By Maureen Williams, ND
Healthnotes Newswire (November 29, 2007)—In the ongoing search for ways to prevent and treat cancer, vitamin D has recently claimed the spotlight. A new study found that having high levels of vitamin D may protect against colon and, possibly, breast cancer. However, it does not appear to change the likelihood of developing other types of cancer.
Vitamin D is most well-known for its important role in calcium regulation and bone health, but new interest in the vitamin has focused on its immune-modulating effects and possible role in cancer prevention.
The body makes most of the vitamin D it needs through a process that involves a reaction between sunlight and skin, but concern about deficiency due to low sun exposure and sunscreen use has been growing. A recent study found that 36% of healthy young adults and 57% of hospitalized adults have low vitamin D levels, and might therefore be at increased risk for osteoporosis, cancer, and other chronic diseases. Even higher rates of deficiency have been seen in the elderly.
The evidence for vitamin D’s anticancer effect is based primarily on research finding that rates of cancer deaths are higher in northern regions that receive less sunlight, and that people diagnosed with cancer in winter months have lower survival rates. These findings encompass a range of cancers including breast, ovarian, prostate, and colorectal.
The new study, published in the Journal of the National Cancer Institute, used data collected for the Third National Health and Nutrition Examination Survey (NHANES III). The 16,818 people had their blood levels of vitamin D measured upon enrollment and were followed for 6 to 12 years.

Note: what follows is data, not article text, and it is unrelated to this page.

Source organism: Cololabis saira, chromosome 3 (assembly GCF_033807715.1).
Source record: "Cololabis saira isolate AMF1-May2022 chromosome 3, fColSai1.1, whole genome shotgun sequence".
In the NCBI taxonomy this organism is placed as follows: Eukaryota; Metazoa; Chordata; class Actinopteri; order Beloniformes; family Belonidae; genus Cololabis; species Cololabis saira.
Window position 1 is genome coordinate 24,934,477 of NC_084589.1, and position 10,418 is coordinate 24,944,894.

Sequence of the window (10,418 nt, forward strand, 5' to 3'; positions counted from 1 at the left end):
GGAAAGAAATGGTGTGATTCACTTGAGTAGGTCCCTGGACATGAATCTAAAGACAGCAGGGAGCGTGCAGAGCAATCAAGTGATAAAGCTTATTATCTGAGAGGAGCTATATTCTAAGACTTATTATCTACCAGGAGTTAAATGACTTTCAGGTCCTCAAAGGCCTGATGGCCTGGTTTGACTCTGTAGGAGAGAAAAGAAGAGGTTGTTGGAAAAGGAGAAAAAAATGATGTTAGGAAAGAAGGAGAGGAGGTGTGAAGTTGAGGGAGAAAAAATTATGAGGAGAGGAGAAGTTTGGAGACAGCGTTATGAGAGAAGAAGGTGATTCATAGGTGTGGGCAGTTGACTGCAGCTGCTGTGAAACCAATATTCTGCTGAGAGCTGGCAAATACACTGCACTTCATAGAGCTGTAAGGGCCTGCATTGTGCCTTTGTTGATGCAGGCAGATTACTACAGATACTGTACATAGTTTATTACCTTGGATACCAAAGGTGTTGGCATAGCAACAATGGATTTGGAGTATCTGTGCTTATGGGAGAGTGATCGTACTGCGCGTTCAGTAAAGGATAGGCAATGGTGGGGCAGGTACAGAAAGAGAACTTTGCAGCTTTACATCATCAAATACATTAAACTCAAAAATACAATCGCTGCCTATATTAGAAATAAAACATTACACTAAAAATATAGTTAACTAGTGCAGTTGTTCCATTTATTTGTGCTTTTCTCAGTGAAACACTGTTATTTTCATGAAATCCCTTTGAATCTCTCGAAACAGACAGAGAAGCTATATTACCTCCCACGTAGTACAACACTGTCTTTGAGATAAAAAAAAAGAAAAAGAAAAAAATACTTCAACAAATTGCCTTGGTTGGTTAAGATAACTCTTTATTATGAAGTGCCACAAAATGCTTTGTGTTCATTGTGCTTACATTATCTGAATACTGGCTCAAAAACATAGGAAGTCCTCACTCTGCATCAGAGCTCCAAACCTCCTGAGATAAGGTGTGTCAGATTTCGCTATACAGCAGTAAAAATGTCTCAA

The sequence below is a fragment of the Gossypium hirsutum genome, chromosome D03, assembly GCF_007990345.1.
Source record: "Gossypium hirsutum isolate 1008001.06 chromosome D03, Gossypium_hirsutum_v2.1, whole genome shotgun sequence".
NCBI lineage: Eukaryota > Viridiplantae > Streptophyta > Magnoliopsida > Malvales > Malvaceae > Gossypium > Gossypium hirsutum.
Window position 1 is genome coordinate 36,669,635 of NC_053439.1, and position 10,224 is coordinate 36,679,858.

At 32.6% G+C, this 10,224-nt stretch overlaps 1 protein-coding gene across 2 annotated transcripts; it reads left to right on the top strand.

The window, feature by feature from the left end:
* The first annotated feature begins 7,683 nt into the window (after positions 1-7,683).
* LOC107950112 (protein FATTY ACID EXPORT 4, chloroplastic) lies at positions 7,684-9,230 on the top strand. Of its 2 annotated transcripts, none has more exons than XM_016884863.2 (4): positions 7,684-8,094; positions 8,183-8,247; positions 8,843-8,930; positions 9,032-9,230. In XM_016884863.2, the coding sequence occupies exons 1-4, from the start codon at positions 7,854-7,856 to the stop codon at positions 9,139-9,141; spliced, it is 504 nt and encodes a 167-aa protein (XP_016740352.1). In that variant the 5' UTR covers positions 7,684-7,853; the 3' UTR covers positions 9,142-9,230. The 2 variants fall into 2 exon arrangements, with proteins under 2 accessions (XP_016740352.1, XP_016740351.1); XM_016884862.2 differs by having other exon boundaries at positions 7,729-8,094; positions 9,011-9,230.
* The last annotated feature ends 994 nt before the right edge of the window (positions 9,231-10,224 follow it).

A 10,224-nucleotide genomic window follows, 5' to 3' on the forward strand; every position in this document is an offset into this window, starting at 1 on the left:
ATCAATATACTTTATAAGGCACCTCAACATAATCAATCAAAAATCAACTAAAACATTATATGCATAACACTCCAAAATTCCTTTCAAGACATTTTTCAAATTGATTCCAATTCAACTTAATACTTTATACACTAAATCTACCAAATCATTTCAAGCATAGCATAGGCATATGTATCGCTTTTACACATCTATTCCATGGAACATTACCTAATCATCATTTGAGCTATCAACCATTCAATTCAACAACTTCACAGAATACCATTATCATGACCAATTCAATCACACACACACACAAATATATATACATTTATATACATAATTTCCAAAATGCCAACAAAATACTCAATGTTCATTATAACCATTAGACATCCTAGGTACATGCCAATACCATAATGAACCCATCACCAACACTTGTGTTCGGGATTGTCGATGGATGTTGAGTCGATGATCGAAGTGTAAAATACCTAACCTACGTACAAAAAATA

The rates of death due to cancer were similar in people with high vitamin D levels and people with low levels. When individual types of cancer were considered, only colon cancer risk was related to vitamin D status: people with the highest levels of vitamin D had a 72% lower risk of colorectal cancer than those with the lowest levels. Higher vitamin D levels were also associated with a lower number of deaths due to breast cancer, but the number of breast cancer–related deaths was considered to be too small to be conclusive.
“Our results do not support an association between [vitamin D] and total cancer mortality,” the study’s authors concluded, “although there was an inverse relationship between [vitamin D] levels and colorectal cancer mortality.” They pointed out that the beneficial effect of vitamin D on colorectal cancer risk seen in this study is consistent with findings from a number of previous studies.
(J Natl Cancer Inst 2007;99:1594–602)
Maureen Williams, ND, received her bachelor’s degree from the University of Pennsylvania and her Doctorate of Naturopathic Medicine from Bastyr University in Seattle, WA. She has a private practice in Quechee, VT, and does extensive work with traditional herbal medicine in Guatemala and Honduras. Dr. Williams is a regular contributor to Healthnotes Newswire.
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